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University of Sydney Business School in Australia by Woods Bagot

Tuesday, July 25th, 2017

Article source: Woods Bagot 

In a strategic move to consolidate its facilities across nine buildings on the Camperdown/Darlington campuses, Woods Bagot designed the flagship home for the new University of Sydney Business School. Catering to over 6,000 students, the project includes three 550-seat lecture theatres, eight 100-seat study rooms, 40 seminar rooms, a learning hub and 1,500 sqm of informal learning space.

Image Courtesy © Trevor Mein

  • Architects: Woods Bagot
  • Project: University of Sydney Business School
  • Location: Sydney, Australia
  • Photography: Trevor Mein
  • Project size: 35000 m2
  • Completion date: 2016

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Backyard House in Queensland, Australia by Joe Adsett Architects

Friday, July 21st, 2017

Article source: Joe Adsett Architects 

The ‘Great Australian Dream’ of owning a quarter acre block with a new house has become a distant memory in inner-city Brisbane, as parcels of land are shaved down repeatedly in a bid to densify the urban centre. Nestled within the urban streets of Teneriffe, a colonial Queenslander presented a charming frontage that concealed the potential for the Architect to utilise the vacant 300m2 backyard to design and build a new family home. The ‘Backyard House’ has been an opportunity to set a precedent for suburban infill development as an alternative to the prevailing trend of building apartments near railway and bus stations.

Natural materials were utilised across the elongated front elevation, Image Courtesy © Joe Adsett Architects

  • Architects: Joe Adsett Architects (Joe Adsett)
  • Project: Backyard House
  • Location: Teneriffe, Queensland, Australia 4005
  • Software used: Autodesk Revit + 3DS MAX (rendering)
  • Landscape Architect: Brisbane Landscape Architect, Beau Hilliar AILA, cactus & HILL Landscape Architecture
  • Area: 300m2
  • Completed: Late 2014

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Tennyson Point Residence in Sydney, Australia by CplusC Architectural Workshop

Wednesday, July 19th, 2017

Article source: CplusC Architectural Workshop

Working within the bones of a solid, well-constructed water front home built in the ‘60s on Sydney’s Parramatta River, the adaptive reuse of this multi-level dwelling involved removing the entirety of the internal workings of the existing structure, re-invigorating the central circulation core, promoting light and cross ventilation while embracing the waterfront outlook to the North West.

Rear Facade, Image Courtesy © Murray Fredericks

  • Architects: CplusC Architectural Workshop
  • Project: Tennyson Point Residence
  • Location: Tennyson Point, Sydney, NSW, Australia
  • Photography: Murray Fredericks
  • Engineer: Michael Ell Consulting
  • Builder: CplusC Architectural Workshop
  • Landscaper: CplusC Architectural Workshop
  • Floor Area: 330m² + Landscape
  • Time: 68 weeks
  • Year: 2009

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Circular Quay Tower in Sydney, Australia by Foster + Partners

Tuesday, July 18th, 2017

Article source: Foster + Partners 

Foster + Partners has been appointed to design a new office tower as part of an urban precinct that is set to reinvigorate part of Sydney’s iconic Circular Quay. Located between George and Pitt streets – a stone’s throw away from the city’s famous harbour – the scheme is characterised by a network of pedestrian laneways that criss-cross the site at different levels. The laneways will be lined with shops, cafes and bars, celebrating Sydney as a unique destination.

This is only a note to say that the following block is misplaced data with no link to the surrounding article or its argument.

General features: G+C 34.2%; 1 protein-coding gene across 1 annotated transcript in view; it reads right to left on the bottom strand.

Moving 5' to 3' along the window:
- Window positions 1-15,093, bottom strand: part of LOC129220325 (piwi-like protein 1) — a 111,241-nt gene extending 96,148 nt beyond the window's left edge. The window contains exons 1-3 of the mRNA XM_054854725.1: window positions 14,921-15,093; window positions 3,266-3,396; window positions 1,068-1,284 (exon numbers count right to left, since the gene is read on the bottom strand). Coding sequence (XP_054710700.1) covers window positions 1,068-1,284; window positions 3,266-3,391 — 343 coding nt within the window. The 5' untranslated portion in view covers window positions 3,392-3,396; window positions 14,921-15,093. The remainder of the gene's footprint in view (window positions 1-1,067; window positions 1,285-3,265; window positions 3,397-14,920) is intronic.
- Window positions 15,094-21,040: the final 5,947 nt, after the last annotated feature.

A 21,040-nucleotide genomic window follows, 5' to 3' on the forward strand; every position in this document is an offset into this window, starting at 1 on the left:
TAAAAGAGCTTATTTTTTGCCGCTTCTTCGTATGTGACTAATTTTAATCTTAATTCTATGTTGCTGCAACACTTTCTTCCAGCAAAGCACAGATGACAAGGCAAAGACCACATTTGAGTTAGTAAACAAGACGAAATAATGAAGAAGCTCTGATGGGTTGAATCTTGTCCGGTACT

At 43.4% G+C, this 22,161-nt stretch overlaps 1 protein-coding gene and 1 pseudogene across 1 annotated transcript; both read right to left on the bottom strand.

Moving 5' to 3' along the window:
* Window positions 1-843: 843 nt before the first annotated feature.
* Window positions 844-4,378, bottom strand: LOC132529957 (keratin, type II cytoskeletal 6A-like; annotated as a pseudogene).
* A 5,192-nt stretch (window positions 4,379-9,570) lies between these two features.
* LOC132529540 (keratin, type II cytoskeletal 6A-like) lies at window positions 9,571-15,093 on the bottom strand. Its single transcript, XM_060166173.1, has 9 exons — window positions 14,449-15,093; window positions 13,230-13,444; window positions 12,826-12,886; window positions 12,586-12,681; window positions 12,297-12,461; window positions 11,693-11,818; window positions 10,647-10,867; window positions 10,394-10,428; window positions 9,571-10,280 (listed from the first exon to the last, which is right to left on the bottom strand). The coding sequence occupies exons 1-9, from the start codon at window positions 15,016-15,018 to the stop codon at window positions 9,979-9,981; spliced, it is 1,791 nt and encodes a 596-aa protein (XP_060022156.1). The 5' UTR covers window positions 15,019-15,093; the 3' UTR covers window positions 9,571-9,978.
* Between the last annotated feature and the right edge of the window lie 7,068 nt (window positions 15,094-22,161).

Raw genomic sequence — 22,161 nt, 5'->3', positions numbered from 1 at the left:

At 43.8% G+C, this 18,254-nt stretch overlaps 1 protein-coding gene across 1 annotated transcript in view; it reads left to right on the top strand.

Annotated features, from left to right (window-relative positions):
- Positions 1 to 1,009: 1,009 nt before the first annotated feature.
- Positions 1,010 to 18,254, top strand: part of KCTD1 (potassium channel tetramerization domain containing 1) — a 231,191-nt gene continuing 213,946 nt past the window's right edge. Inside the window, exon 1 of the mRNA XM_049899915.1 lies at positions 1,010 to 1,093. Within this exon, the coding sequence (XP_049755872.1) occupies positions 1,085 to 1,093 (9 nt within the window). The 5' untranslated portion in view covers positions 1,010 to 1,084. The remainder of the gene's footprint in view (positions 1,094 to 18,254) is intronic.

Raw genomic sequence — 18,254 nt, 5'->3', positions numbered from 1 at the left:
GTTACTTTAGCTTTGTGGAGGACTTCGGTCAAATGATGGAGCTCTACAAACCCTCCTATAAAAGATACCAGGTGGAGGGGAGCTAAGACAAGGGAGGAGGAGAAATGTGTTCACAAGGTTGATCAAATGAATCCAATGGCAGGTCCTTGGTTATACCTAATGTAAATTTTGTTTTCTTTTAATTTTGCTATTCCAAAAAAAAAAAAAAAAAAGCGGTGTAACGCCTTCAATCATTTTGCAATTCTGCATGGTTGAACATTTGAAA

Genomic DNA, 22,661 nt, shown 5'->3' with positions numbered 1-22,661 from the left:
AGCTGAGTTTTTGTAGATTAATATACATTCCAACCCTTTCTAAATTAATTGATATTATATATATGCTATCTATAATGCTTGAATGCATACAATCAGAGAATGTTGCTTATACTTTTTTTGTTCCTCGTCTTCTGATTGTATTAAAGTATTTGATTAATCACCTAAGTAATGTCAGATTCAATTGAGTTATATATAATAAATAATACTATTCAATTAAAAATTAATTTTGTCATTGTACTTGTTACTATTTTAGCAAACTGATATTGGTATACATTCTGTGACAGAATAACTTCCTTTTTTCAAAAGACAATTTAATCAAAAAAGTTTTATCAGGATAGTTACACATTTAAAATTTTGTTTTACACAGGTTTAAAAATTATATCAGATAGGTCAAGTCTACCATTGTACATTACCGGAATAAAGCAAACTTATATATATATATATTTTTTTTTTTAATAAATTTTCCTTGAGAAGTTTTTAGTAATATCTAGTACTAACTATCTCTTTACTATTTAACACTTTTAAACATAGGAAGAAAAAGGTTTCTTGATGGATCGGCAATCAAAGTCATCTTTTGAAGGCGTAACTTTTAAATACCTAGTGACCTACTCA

Image Courtesy © Foster + Partners

  • Architects: Foster + Partners
  • Project: Circular Quay Tower
  • Location: Circular Quay, Sydney, Australia

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Sticks & Stones House in New South Wales, Australia by Luigi Rosselli Architects

Wednesday, July 12th, 2017

Article source: Luigi Rosselli Architects 

Hunters Hill is an attractive, historic peninsula that lies between the Parramatta and Lane Cove rivers on the north shore of Sydney Harbour.  The suburb, a precursor to the Garden City movement, was subdivided in the 19th century with sandstone mansions and Victorian timber cottages sitting side by side, with large gardens and private parks containing centuries old trees.

Image Courtesy © Edward Birch

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KLANG & CO. asian food depot in Victoria, Australia by PNEU ARCHITECTS

Thursday, July 6th, 2017

Article source: PNEU ARCHITECTS

The Klang & Co. conceptual design pivots around a desire to combine the tactility of the experience of dining with the contextual quality of Malaysia Klang Depot, which is the provenance of the restaurant culture. The design draws inspiration from Heston’s dish ‘Sound of the sea’, the dish composes the sound of sea wave audible through magnifying the echoes within the sea shell and the olfactory experience of smelling the sea water, Heston aims to heighten the senses associated with dining in order to enhance the innate quality of the ingredients. Our design deploys elements which invoke sensual responses and contextual association, the crane structure overhead adds visual potency to the dining environment, it reflects the industrial oil processing which is essential to Klang’s economic boom, the artificial identity of the crane is counterpoised by the suspended tables, translucent screen wall which signify sea bubble and the sea; and level of bright glimpse effect throughout the spatial arrangement, embodied the illumination atmosphere of the Klang depot’s night life . Deliberately designed elements permeate the restaurant to embellish the overall setting just as sea lives dwell in the sea. The restaurant layout celebrates the coastal industrial process of on and offloading cargo containers, a parallel can be drawn with the on and offloading of pre-packaged food, just like modern craft no longer limits itself to handmade goods and is continuously expanding its possibilities through machine processing, the craftsmanship of takeaway food can inherit authenticity and quality without compromising the effectiveness of its distribution.